expect them to error out rather than silently fail.  I can't immediately
see what's going wrong, so I'm going to report this upstream.

Some data points, from some quick experimentation:

- `git add 'c:\tmp\file'` silently fails to add `file` if it exists.
- `git add 'c:\tmp\file'` correctly errors out if `file` doesn't exist.
- `git add 'subdir\file'` (i.e. using relative paths with back-slashes)
  has the same behaviour.
- `git add 'c:/tmp/file'` also shows the same behaviour.

Adam

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Re: git and absolute Windows-style paths

silverwind
In reply to this post by Bill Smith
Hey,

> Does it work if you do:
>
> git add c:/test/file

Nope, won't work either. No file is added, exit code 0 is given.

 > I can't immediately see what's going wrong, so I'm going to report
this upstream.

Thanks. I came upon this issue through npm which is using these Windows
paths for certain git operations. Unfortunately, The npm team is very
reluctant when it comes to merging Cygwin-specific patches, so chances
of landing a fix on their side are rather slim.

Is there a public repository for the git package used by Cygwin?

Regards,
Roman

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Re: git and absolute Windows-style paths

Eliot Moss
On 4/20/2016 11:44 AM, silverwind wrote:

> Hey,
>
>> Does it work if you do:
>>
>> git add c:/test/file
>
> Nope, won't work either. No file is added, exit code 0 is given.
>
>  > I can't immediately see what's going wrong, so I'm going to report this upstream.
>
> Thanks. I came upon this issue through npm which is using these Windows paths for certain git
> operations. Unfortunately, The npm team is very reluctant when it comes to merging Cygwin-specific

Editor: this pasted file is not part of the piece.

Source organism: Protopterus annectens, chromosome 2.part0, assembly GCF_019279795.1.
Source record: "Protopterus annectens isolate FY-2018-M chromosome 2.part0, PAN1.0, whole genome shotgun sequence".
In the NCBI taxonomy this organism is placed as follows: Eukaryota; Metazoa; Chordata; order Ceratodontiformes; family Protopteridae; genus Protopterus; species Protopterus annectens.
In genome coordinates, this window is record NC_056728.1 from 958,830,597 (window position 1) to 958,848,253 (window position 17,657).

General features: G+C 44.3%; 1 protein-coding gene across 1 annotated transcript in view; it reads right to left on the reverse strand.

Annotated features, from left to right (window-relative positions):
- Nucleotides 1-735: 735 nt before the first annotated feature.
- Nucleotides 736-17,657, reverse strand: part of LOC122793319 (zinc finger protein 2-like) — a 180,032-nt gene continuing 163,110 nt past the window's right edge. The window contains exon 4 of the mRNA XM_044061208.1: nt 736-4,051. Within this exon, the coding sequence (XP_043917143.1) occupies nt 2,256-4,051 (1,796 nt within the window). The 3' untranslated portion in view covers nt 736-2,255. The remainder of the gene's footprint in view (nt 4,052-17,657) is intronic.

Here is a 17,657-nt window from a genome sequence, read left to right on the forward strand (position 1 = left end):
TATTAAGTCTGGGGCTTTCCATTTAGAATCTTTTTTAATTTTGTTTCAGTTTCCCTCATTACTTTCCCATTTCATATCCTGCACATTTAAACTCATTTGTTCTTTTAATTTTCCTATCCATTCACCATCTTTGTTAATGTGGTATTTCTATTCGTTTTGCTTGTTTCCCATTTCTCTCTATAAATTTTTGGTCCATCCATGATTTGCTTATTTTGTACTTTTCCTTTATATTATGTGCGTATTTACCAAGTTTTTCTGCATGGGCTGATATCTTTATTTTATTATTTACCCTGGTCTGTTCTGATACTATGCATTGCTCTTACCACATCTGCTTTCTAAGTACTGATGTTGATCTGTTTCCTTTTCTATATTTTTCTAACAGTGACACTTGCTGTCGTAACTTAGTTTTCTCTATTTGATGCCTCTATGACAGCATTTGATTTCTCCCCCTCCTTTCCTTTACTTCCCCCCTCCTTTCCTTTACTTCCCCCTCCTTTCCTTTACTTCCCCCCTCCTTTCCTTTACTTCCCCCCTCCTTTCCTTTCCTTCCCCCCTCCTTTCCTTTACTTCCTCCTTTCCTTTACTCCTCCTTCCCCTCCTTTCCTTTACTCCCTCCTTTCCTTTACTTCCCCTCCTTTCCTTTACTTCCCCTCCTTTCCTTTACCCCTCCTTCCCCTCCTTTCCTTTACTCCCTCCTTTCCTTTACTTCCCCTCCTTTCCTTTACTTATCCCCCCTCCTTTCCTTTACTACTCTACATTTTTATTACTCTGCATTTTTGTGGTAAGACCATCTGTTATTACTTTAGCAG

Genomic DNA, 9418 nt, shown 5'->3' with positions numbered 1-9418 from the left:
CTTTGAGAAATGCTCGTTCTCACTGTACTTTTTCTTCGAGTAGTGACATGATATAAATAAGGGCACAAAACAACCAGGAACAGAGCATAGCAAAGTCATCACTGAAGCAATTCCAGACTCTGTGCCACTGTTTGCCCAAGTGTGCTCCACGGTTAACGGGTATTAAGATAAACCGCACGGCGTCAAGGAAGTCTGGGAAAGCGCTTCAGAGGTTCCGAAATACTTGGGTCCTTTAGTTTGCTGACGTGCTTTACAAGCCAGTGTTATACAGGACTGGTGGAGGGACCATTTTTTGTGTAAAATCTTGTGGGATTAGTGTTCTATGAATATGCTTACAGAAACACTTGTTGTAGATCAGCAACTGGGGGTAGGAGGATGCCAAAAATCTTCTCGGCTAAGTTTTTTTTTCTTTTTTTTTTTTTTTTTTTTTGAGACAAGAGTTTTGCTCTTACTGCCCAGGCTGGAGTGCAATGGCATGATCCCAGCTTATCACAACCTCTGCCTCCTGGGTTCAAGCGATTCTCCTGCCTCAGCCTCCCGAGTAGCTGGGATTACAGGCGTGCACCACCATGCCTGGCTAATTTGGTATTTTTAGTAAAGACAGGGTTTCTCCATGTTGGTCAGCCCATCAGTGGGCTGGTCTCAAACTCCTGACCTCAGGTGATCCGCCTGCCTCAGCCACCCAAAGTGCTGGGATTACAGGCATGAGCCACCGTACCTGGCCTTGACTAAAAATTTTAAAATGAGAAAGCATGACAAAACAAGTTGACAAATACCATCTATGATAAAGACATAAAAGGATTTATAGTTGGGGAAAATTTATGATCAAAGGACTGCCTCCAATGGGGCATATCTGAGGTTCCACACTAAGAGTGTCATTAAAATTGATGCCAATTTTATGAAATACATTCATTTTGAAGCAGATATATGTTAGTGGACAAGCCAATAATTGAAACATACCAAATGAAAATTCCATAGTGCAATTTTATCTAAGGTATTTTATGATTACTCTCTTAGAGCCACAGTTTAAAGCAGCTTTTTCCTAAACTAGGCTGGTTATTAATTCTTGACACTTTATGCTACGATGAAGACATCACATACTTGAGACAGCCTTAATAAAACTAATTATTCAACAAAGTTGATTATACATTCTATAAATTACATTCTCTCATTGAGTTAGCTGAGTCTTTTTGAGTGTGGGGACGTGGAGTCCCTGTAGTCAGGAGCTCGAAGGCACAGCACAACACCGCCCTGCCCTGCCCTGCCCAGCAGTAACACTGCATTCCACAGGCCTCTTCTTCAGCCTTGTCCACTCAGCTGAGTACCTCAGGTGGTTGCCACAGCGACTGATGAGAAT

> patches, so chances of landing a fix on their side are rather slim.
>
> Is there a public repository for the git package used by Cygwin?

I think that tackling this with a script/function is a better approach ...

Eliot Moss

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Re: git and absolute Windows-style paths

Brian Clifton
I agree completely-

Faking out git by wrapping it as a function in your .bashrc would be an ideal approach.  I was the person championing that PR which got rejected, unfortunately. The NPM folks were recommending to use mingw which *is* supported... but I haven't seen any updates to that project since 2013... and I prefer the approach Cygwin takes :)

Eliot, I would be all about taking you up on fixing that psuedo-code example I shared earlier. I have a lot to learn about shell scripting and while I am sure I can figure it out, having help would be extremely appreciated :)

The example I shared in my intro thread:
#####
function git {
    for var in "$@"
    do
        if [[ $var == *":\\"* ]]; then
            $var="$(cygpath $var)" #this doesn't work, but the idea is to do something like this
        fi
    done
    command git "$@"
}
#####
________________________________________
From: [hidden email] <[hidden email]> on behalf of Eliot Moss <[hidden email]>
Sent: Wednesday, April 20, 2016 8:52 AM
To: [hidden email]
Subject: Re: git and absolute Windows-style paths

On 4/20/2016 11:44 AM, silverwind wrote: